Dell wants to give you choice, but choice is dead

Dell wants to give you more choice. But as Don Reisinger explains, choice is dead.

Don Reisinger
CNET contributor Don Reisinger is a technology columnist who has covered everything from HDTVs to computers to Flowbee Haircut Systems. Besides his work with CNET, Don's work has been featured in a variety of other publications including PC World and a host of Ziff-Davis publications.
Don Reisinger
3 min read

According to BusinessWeek, Dell plans on taking aim at Apple and will unveil a solution that could see companies from a bunch of industries working together to create the first solution to give consumers real choice.

The idea will be unveiled in September and will attempt to give you more choice in how you buy and consume media, BusinessWeek reports. More importantly, Dell will give its partners the software they need to establish the solution and will try to turn a profit on the sale of hardware.

"Customers want access to content from a broad variety of sources--how, when, and where they choose," Michael Dell told the publication.

"Apple wants to lock you in," Robert Enderle said to BusinessWeek. "Dell wants to lock you in to choice."

But will all those choices translate into a profit and a new standard that will take iTunes and every other proprietary service down? Will buying a song on Amazon.com and sending "it to the mobile phone of a friend or the car stereo of someone who has satellite radio" really work?

Sure, it might appeal to us and I certainly think that's a neat idea, but based on the information we have, it sounds like there are too many moving parts and too many people involved in the decision-making to make this a viable service.

I look forward to the day where the content I buy from one service will work on anything I want it to work on, but I don't think we're at that point yet.

The music industry is the most obvious sticking point in this whole solution. Granted, Dell claims it has most labels on its side, but we can't forget that this is an industry that's extremely worried and scared of change. And if anyone can buy just one song from Amazon and ship it to a friend's car stereo, I don't see the music industry being too keen on that.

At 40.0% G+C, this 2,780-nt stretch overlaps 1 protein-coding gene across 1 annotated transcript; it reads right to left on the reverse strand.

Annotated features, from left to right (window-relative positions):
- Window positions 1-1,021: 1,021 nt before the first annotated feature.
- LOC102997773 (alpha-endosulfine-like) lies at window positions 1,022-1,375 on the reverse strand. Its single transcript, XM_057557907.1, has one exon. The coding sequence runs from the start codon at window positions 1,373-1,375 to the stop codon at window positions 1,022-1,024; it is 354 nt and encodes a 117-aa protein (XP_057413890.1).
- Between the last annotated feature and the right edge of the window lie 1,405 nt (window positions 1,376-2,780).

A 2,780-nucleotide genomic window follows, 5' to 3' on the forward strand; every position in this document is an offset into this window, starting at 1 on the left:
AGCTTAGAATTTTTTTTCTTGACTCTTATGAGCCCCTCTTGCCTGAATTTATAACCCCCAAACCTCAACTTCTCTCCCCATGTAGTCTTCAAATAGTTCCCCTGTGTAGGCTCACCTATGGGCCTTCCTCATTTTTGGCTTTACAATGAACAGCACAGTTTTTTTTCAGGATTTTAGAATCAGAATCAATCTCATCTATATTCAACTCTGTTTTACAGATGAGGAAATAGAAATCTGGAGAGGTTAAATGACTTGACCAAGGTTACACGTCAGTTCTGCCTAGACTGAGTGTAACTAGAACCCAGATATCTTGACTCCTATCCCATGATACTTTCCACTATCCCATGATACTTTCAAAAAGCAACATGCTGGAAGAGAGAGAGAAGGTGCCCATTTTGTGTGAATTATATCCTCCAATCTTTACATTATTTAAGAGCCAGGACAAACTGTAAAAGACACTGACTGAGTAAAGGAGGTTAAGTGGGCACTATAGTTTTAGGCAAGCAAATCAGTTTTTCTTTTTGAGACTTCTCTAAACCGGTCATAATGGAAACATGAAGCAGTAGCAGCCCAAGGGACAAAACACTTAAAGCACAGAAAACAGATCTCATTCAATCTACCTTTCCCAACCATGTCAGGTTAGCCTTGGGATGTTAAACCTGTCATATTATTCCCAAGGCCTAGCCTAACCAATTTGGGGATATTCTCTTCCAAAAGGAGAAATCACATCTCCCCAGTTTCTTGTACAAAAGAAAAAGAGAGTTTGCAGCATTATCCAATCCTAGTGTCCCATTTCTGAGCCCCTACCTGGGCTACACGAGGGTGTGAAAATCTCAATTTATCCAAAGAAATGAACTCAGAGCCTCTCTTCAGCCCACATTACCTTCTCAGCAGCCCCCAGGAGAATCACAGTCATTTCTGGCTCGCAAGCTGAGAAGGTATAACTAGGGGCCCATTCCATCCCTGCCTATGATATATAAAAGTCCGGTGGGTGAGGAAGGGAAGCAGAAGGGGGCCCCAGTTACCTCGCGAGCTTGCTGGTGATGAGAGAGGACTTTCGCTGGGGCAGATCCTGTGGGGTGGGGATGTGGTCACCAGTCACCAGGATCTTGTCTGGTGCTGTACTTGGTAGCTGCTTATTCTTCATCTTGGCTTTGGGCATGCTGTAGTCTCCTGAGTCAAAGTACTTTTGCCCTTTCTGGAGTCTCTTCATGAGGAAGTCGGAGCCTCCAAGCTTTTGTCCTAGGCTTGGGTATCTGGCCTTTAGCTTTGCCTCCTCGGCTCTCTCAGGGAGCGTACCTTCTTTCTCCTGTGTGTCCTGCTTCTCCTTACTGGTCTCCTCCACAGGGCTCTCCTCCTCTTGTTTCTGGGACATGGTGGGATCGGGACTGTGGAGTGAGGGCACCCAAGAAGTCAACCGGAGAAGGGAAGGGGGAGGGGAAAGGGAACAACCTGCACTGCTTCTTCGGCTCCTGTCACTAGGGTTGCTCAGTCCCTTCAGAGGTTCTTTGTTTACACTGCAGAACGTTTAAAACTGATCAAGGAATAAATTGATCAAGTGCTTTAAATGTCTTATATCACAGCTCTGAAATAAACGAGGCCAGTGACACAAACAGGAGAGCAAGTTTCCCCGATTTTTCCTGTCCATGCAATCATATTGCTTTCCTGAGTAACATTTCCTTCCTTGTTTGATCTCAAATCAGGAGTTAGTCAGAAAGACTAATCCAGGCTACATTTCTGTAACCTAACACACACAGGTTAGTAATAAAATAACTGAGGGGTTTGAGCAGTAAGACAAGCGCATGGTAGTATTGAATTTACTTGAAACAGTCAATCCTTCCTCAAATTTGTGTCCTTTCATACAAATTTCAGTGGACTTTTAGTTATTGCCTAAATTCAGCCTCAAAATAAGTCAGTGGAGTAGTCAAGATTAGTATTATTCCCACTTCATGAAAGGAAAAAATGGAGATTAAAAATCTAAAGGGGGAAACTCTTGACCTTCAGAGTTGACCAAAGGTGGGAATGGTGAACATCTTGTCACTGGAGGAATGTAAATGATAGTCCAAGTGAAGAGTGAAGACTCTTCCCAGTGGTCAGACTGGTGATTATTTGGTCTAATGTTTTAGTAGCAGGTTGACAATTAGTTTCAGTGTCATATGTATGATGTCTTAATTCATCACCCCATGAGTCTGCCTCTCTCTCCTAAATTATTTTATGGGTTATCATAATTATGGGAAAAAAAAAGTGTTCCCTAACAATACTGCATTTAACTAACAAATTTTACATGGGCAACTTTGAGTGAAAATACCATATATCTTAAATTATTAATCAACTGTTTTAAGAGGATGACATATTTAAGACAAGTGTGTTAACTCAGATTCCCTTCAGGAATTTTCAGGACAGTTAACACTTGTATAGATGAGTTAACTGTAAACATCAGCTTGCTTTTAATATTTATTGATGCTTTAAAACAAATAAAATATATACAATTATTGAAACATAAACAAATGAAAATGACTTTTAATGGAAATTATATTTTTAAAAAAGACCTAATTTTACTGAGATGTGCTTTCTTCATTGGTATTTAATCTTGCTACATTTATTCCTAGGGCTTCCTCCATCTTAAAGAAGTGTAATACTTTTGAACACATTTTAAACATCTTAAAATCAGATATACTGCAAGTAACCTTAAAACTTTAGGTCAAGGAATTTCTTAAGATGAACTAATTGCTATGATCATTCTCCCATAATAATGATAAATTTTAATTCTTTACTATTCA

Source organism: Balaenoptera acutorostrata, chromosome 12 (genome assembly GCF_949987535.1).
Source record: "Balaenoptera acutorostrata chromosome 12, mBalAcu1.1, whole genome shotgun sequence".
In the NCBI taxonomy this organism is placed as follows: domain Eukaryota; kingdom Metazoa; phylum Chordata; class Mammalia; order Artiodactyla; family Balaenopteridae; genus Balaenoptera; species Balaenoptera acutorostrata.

But it goes far beyond the music industry. There seems to be too many moving parts and too many companies with a hand in what's happening for this to be a success. You mean to tell me that I should expect this new standard to beat Apple because companies like Kenwood, Amazon, Dell, EMI, Microsoft, iRiver, HP, XM Sirius, LG, and RIM are going to play nice with each other? I don't think so.

Choice is something that we should all have, but the current state of the tech industry and company cultures dictate that that's simply impossible. Call me a cynic, but I simply don't see Microsoft being too excited about people buying a song from a different vendor and listening to that on the Zune. And I certainly don't see Jive Records getting excited when one person buys a song and sends it to five friends on five different devices from five different companies.

That's not to say that this is an indictment of Dell or what it's planning, but this is an indictment of the protectionist policies that are so rampant in the tech business right now. Suffice it to say that choice is not paramount in any company's business model and more often than not, they want devices and software to be locked down for a reason--it keeps customers in-house and doesn't let them stray.

And although choice is what we all want, and I believe it could happen eventually, it's not going to come from Dell and a loose alliance of partners. Instead, it's going to come when the Old Guard leaves and a new generation of fresh ideas and business models starts dictating this industry.

Sorry, Dell, I think you're ahead of your time.

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